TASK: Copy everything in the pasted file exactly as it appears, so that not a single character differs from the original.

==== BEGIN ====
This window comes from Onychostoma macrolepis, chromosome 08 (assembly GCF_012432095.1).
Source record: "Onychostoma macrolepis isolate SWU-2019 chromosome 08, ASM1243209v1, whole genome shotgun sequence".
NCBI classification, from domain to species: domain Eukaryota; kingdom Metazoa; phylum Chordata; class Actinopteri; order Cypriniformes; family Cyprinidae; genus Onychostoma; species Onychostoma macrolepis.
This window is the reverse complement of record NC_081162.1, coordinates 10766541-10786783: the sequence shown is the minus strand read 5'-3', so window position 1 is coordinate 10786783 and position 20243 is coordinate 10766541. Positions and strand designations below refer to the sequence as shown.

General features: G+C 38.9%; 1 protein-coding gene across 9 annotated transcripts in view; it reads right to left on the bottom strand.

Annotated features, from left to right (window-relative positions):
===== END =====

This window comes from Onychostoma macrolepis, chromosome 08 (assembly GCF_012432095.1).
Source record: "Onychostoma macrolepis isolate SWU-2019 chromosome 08, ASM1243209v1, whole genome shotgun sequence".
NCBI classification, from domain to species: domain Eukaryota; kingdom Metazoa; phylum Chordata; class Actinopteri; order Cypriniformes; family Cyprinidae; genus Onychostoma; species Onychostoma macrolepis.
This window is the reverse complement of record NC_081162.1, coordinates 10766541-10786783: the sequence shown is the minus strand read 5'-3', so window position 1 is coordinate 10786783 and position 20243 is coordinate 10766541. Positions and strand designations below refer to the sequence as shown.

General features: G+C 38.9%; 1 protein-coding gene across 9 annotated transcripts in view; it reads right to left on the bottom strand.

Annotated features, from left to right (window-relative positions):